I agree with what T.More writes, but I'd add that the thoughtful members of the "liberal professoriate" who are discussing a federalism revolution should be, and are, focusing more on the 11th amendment line of cases rather than the two isolated commerce clause cases.

That having been said, the eleventh amendment cases are clearly just tinkering at the margins also, as Lane and Hibbs demonstrate.
8.3.2005 1:31pm
Shelby (mail):
T. More: The reason I would put BMW v. Gore on the list is that it embraces, at least implicitly, the 14th Amendment as a repository of secret rights, as the Scalia/Thomas dissent suggests.

I don't have the opinion in front of me, but it always seemed a fairly straightforward 8th Amendment case; the 14th was relevant mostly to make it apply to the state. "...nor excessive fines imposed..."
8.3.2005 2:02pm
Shelby (mail):
OK, never mind, misremembered the case.
8.3.2005 2:04pm
T. More (www):
For the record, I quite agree that the 11th Amendment cases are the most difficult to reconcile with my own reading of the Constitution's text, structure and history. I am still a law student, but I have read the relevant cases and the arguments and I regard them as a stretch.

As I say, the court has done some "conservative" as things defined by result, some "conservative" things (the ones I support) as defined by jurisprudence (come what may, like Scalia's opinion in Hamdi), and some "liberal" things under both heads as well. I would put the state sovereign immunity cases into the conservative by result more than by method category, and I find them hard to support as a result.
8.3.2005 2:45pm
Fern R (mail):

"Compare Lawrence, where there is pretty much a national consensus against imprisoning people for consensual sodomy"

Obviously there wasn't in Texas. But as Justice Thomas said, "I think this is an extraordinarily silly law, and I would encourage the Texas legislature to repeal it. However, it is not the place of this court to substitute our opinion for theirs." ... or something along those lines.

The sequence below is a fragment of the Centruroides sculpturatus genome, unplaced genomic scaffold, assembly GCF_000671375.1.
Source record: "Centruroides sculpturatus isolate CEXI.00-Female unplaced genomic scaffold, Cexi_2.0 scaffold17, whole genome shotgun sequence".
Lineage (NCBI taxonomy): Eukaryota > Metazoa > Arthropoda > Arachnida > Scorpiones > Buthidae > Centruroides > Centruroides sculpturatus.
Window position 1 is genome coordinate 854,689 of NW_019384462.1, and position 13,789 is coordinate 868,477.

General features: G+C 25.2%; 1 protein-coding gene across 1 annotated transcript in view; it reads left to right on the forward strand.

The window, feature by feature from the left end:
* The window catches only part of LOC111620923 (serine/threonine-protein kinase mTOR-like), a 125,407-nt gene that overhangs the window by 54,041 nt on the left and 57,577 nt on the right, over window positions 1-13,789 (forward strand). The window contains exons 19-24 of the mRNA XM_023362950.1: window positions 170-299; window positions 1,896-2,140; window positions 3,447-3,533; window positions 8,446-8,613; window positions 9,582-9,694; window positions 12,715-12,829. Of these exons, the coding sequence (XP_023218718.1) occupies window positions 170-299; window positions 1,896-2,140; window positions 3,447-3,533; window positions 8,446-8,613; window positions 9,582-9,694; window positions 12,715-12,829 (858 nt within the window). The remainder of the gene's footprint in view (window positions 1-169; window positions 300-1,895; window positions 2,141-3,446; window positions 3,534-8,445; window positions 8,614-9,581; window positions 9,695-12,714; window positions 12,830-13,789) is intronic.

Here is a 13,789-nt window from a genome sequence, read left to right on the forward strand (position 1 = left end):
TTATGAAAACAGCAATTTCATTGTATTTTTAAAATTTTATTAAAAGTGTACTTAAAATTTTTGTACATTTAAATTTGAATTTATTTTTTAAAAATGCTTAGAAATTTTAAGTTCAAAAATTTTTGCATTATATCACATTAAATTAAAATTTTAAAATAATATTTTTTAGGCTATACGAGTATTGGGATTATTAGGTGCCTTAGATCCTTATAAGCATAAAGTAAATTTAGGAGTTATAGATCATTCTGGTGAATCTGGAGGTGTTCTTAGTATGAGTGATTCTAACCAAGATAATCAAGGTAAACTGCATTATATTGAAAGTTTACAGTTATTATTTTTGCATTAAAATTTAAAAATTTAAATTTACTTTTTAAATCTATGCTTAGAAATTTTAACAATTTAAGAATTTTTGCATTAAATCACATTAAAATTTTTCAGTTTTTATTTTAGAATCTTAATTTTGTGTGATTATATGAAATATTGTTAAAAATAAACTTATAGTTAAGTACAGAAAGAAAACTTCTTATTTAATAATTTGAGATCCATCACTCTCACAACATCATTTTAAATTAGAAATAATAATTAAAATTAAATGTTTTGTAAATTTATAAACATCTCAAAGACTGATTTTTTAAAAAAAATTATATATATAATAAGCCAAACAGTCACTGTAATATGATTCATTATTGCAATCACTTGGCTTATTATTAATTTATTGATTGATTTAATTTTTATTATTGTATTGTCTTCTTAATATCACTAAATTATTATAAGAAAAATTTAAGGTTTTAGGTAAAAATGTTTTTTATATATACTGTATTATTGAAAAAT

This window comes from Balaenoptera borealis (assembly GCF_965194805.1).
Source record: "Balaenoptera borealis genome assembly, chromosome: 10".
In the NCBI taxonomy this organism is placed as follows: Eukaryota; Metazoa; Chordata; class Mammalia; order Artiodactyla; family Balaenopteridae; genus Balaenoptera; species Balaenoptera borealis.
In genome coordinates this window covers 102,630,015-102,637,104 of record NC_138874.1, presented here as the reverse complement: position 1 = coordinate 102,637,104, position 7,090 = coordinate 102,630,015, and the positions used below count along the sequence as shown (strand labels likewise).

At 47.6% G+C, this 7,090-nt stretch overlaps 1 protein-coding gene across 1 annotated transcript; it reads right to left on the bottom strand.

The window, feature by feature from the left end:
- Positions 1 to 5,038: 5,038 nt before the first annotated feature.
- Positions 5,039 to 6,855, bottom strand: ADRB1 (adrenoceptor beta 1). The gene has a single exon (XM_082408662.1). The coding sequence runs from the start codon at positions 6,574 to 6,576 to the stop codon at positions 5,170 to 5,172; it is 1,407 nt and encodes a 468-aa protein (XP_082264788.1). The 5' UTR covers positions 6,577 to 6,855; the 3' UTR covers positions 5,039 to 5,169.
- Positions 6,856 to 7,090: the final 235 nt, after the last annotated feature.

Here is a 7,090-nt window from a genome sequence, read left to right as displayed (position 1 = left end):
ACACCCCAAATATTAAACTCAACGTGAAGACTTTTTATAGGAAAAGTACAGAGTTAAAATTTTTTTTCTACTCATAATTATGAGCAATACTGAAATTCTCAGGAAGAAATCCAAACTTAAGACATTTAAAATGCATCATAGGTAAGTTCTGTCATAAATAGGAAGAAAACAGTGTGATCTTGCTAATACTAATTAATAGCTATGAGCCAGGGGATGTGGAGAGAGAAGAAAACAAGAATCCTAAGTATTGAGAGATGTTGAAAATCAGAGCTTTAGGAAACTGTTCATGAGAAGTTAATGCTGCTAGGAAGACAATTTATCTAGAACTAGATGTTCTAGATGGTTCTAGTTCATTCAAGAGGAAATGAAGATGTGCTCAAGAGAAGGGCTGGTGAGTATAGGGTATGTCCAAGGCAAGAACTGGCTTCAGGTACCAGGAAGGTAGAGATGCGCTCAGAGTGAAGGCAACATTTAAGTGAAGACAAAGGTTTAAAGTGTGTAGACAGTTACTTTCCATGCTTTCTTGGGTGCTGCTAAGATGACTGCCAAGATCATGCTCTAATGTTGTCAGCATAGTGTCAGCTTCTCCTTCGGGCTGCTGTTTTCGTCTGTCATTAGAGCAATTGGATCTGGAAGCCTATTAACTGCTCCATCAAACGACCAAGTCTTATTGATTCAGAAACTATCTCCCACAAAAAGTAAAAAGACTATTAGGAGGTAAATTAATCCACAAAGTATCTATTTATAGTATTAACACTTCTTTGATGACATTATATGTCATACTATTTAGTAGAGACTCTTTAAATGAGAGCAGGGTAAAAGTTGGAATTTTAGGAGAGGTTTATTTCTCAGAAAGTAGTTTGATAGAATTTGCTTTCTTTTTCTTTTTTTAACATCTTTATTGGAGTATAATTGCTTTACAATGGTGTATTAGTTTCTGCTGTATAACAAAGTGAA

I believe the quote is "[T]he law before the Court today is … uncommonly silly. If I were a member of the Texas Legislature, I would vote to repeal it. Punishing someone for expressing his sexual preference through noncommercial consensual conduct with another adult does not appear to be a worthy way to expend valuable law enforcement resources." (citations omitted)

Anyway, I don't understand how you came to the conclusion that there isn't a consensus in Texas that prohibiting sodomy between consenting adults is stupid? The law in question was enacted a long time ago and was never enforced. There was an interesting article in Legal Affairs suggesting that the case was entirely staged to challenge an old, stupid law.
8.3.2005 5:24pm
jgshapiro (mail):
T. More:

I am asserting that the national consensus argument is what can rationalize the Court's DPC decisions (apart from Roe) for the past few decades. On that theory, you can leave almost all of them alone, since they can all be said to (at least now) enjoy a consensus of support as fundamental rights.

If you don't try to make sense of those decisions and apply some principle to them, you are left with the choice of (A) overruling all of them that do not rest upon the Bill of Rights or what was considered fundamental at the time that the 14th amendment was adopted, (B) saying "this far and no farther" -- i.e., we will allow the DPC decisions up to now to stand but will not extend the doctrine, or (C) deciding that there are no limits to what may be found in the DPC.